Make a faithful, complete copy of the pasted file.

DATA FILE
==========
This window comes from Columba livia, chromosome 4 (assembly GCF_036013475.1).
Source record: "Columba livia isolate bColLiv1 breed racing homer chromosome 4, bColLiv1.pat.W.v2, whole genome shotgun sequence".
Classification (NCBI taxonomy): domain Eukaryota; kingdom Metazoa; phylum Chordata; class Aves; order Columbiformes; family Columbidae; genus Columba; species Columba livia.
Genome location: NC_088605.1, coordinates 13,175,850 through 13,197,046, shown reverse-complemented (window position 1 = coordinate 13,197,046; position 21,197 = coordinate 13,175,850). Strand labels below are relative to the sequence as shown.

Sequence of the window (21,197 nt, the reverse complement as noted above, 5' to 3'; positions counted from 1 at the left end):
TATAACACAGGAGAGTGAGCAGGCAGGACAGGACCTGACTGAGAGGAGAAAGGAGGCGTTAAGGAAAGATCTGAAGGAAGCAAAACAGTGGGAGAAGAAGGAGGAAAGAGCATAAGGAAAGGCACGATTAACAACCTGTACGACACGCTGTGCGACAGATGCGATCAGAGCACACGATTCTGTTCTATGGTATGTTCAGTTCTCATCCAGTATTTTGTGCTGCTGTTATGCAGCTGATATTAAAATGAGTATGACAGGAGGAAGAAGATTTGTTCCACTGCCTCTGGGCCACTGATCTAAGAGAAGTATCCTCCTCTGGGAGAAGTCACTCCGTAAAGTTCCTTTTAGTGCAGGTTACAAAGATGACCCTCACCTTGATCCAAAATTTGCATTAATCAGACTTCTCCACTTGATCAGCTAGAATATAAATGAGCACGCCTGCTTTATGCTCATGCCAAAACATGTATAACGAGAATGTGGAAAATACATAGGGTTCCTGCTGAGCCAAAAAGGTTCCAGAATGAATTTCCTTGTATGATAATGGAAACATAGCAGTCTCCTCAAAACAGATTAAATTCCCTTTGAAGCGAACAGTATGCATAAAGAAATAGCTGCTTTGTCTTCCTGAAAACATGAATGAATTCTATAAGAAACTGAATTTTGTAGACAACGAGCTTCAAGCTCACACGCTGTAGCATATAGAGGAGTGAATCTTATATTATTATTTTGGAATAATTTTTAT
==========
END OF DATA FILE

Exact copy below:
This window comes from Columba livia, chromosome 4 (assembly GCF_036013475.1).
Source record: "Columba livia isolate bColLiv1 breed racing homer chromosome 4, bColLiv1.pat.W.v2, whole genome shotgun sequence".
Classification (NCBI taxonomy): domain Eukaryota; kingdom Metazoa; phylum Chordata; class Aves; order Columbiformes; family Columbidae; genus Columba; species Columba livia.
Genome location: NC_088605.1, coordinates 13,175,850 through 13,197,046, shown reverse-complemented (window position 1 = coordinate 13,197,046; position 21,197 = coordinate 13,175,850). Strand labels below are relative to the sequence as shown.

Sequence of the window (21,197 nt, the reverse complement as noted above, 5' to 3'; positions counted from 1 at the left end):
TATAACACAGGAGAGTGAGCAGGCAGGACAGGACCTGACTGAGAGGAGAAAGGAGGCGTTAAGGAAAGATCTGAAGGAAGCAAAACAGTGGGAGAAGAAGGAGGAAAGAGCATAAGGAAAGGCACGATTAACAACCTGTACGACACGCTGTGCGACAGATGCGATCAGAGCACACGATTCTGTTCTATGGTATGTTCAGTTCTCATCCAGTATTTTGTGCTGCTGTTATGCAGCTGATATTAAAATGAGTATGACAGGAGGAAGAAGATTTGTTCCACTGCCTCTGGGCCACTGATCTAAGAGAAGTATCCTCCTCTGGGAGAAGTCACTCCGTAAAGTTCCTTTTAGTGCAGGTTACAAAGATGACCCTCACCTTGATCCAAAATTTGCATTAATCAGACTTCTCCACTTGATCAGCTAGAATATAAATGAGCACGCCTGCTTTATGCTCATGCCAAAACATGTATAACGAGAATGTGGAAAATACATAGGGTTCCTGCTGAGCCAAAAAGGTTCCAGAATGAATTTCCTTGTATGATAATGGAAACATAGCAGTCTCCTCAAAACAGATTAAATTCCCTTTGAAGCGAACAGTATGCATAAAGAAATAGCTGCTTTGTCTTCCTGAAAACATGAATGAATTCTATAAGAAACTGAATTTTGTAGACAACGAGCTTCAAGCTCACACGCTGTAGCATATAGAGGAGTGAATCTTATATTATTATTTTGGAATAATTTTTAT